For my project, the desired cine-photographic “magic” I am seeking is a sense of history/pastness. While it may be possible to produce this using expensive lenses, filters and post-production gimmickry, this misses the point, and I can neither afford the time or money to investigate such things. In this context, my recent epiphany has been to shoot the lion’s share of the project on Super-8. I do not feel this will go over well with my advisors, for a variety of reasons (technical, economic, etc.). But it perhaps would confer on the work the feelings of pastness and longing which elevate a lot of Canadian landscape film, but which are lacking from a lot of contemporary video art. Some of the sites I plan to shoot are non-descript modern apartments and anonymous middle-class houses, but maybe in Super-8 I can transport them somewhere, make them a bit mysterious, sad, innocent.

Or perhaps I am being too messianic about a mere medium (and a humble, low-res, audience-limiting one at that). I am not implying that expertise would come without hard work, or that “lyricism” or “poetry” would gush forth from an otherwise dry well. And I am certainly not looking for an easy way out (quite the contrary; I would like the extra discipline of having to shoot economically with little more than a 2:1 ratio). Furthermore, I do find something intimidating and possibly foolhardy about taking pains to procure access to sites only to shoot 3 minutes of footage with a 1970s home-movie camera. But when one of my profs admonished me in the winter to learn how to “play,” I realized that play is sadly lacking in me, with the result that I tend to produce work laden with conservative cliches and a stifling seriousness. Is this enough justification to think about a shift in medium? Could it assist an emancipation of repressed creativity? Of course, I wouldn’t consider such a route without a good deal of research, familiarization, and experimentation. But I think it might be right for me.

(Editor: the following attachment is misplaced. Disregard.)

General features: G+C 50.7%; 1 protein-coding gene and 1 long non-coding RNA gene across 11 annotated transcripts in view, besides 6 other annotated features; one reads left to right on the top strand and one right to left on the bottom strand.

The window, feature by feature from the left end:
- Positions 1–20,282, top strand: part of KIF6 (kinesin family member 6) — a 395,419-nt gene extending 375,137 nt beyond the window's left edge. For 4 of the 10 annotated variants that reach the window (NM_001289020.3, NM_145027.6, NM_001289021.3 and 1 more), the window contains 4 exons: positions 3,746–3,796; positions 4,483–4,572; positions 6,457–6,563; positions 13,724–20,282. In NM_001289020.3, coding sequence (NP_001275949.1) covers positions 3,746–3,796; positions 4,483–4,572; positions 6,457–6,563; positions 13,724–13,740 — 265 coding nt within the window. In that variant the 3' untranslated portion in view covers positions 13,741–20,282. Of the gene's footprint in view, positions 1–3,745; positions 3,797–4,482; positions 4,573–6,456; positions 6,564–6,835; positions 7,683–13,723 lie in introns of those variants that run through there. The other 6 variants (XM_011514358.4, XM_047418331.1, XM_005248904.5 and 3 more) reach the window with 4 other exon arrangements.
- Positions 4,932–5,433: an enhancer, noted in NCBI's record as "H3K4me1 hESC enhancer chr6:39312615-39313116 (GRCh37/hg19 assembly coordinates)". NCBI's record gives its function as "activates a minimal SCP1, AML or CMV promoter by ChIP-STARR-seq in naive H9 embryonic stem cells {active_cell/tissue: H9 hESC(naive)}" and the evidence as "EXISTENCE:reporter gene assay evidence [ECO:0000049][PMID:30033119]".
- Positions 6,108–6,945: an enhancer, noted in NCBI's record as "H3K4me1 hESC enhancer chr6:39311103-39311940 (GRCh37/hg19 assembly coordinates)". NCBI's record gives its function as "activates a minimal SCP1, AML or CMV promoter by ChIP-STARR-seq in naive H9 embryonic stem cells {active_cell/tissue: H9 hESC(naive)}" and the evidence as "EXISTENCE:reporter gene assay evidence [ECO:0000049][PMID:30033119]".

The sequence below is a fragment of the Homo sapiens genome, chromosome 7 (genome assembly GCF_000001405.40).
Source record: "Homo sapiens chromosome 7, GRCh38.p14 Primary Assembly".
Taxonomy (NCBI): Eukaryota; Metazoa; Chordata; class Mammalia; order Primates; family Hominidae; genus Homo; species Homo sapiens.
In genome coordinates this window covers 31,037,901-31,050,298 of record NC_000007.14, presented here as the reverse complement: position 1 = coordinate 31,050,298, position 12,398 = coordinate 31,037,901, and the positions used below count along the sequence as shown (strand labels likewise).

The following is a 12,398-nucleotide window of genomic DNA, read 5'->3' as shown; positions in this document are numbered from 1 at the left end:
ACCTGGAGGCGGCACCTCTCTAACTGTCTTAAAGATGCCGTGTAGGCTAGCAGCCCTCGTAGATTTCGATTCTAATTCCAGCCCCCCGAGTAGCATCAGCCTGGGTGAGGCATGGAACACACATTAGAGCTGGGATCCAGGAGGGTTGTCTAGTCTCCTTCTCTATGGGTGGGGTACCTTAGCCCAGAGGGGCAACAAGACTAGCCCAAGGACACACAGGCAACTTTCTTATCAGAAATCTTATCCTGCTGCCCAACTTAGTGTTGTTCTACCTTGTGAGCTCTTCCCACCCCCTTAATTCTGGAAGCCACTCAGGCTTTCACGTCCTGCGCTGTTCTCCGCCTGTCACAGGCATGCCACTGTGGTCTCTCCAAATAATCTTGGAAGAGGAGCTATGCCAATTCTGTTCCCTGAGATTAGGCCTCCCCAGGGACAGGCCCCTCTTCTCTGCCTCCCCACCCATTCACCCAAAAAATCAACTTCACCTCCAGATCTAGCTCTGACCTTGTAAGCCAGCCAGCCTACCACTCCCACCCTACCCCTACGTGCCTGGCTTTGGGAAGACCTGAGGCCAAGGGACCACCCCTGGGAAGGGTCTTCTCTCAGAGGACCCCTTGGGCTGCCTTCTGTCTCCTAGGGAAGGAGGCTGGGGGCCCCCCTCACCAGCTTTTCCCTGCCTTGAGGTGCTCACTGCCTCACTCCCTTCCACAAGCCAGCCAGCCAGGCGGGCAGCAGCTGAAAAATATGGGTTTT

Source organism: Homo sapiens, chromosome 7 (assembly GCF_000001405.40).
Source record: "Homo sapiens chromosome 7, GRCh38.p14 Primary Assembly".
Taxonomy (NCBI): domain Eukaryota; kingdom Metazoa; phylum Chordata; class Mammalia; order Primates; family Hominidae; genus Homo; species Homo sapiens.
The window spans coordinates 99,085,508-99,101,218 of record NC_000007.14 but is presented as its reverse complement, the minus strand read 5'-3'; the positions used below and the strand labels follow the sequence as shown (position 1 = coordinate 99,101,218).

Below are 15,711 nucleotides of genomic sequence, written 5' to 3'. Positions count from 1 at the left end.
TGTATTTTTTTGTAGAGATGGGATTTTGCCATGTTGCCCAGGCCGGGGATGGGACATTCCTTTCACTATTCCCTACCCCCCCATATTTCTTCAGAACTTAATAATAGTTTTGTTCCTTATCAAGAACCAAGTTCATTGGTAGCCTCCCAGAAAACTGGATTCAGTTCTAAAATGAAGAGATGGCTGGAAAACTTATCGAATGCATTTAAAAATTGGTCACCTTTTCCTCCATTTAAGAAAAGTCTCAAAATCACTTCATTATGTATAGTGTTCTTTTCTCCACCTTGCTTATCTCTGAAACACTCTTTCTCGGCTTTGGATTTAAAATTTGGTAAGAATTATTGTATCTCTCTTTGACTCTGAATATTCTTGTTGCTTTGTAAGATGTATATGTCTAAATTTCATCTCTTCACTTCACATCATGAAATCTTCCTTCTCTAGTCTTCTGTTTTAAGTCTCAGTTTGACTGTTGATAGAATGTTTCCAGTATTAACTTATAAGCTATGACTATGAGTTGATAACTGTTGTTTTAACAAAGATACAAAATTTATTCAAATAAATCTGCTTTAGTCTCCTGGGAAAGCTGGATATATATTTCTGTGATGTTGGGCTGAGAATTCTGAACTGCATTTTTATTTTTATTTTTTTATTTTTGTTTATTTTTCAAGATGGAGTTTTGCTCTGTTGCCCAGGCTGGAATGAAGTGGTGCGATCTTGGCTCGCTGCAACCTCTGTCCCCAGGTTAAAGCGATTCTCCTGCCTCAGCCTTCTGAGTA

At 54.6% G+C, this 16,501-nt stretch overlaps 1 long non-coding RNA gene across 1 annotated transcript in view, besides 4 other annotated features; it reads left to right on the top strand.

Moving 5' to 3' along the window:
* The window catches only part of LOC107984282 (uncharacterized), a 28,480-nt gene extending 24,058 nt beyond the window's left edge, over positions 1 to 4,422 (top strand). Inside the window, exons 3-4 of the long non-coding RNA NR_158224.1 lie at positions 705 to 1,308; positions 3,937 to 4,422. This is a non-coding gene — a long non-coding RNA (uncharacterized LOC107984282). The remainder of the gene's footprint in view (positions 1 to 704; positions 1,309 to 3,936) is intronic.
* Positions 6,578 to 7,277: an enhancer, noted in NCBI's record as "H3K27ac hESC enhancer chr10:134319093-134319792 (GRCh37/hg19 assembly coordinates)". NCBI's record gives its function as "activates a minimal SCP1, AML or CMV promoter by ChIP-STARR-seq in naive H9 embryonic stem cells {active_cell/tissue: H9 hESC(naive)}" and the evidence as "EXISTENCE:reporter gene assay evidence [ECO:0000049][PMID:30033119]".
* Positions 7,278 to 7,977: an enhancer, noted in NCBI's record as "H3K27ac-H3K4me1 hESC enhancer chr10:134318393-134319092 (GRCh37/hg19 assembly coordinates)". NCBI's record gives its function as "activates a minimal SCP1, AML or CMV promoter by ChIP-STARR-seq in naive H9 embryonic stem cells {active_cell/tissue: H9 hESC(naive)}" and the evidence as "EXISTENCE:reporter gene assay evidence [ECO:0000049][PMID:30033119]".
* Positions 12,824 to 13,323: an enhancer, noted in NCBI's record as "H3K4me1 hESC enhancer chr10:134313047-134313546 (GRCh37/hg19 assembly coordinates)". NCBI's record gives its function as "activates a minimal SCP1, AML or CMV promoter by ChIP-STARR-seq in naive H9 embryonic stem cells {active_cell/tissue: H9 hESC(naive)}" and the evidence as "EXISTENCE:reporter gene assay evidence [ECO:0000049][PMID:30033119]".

DM8305 – Databases and Archives

I am re-purposing my New Media class blog for the course “Databases, Archives and the Virtual Experience of Art,” taught by Vid Ingelevics. I think I will keep the old content up on the main page because it contains some rudimentary explorations of databases and their uses, and is therefore somewhat relevant to the present course. Going forward, this site will feature, among other things, an ongoing discussion of the “100 Images” archival project. Stay tuned for more.

21 Tags: a reflection on the group project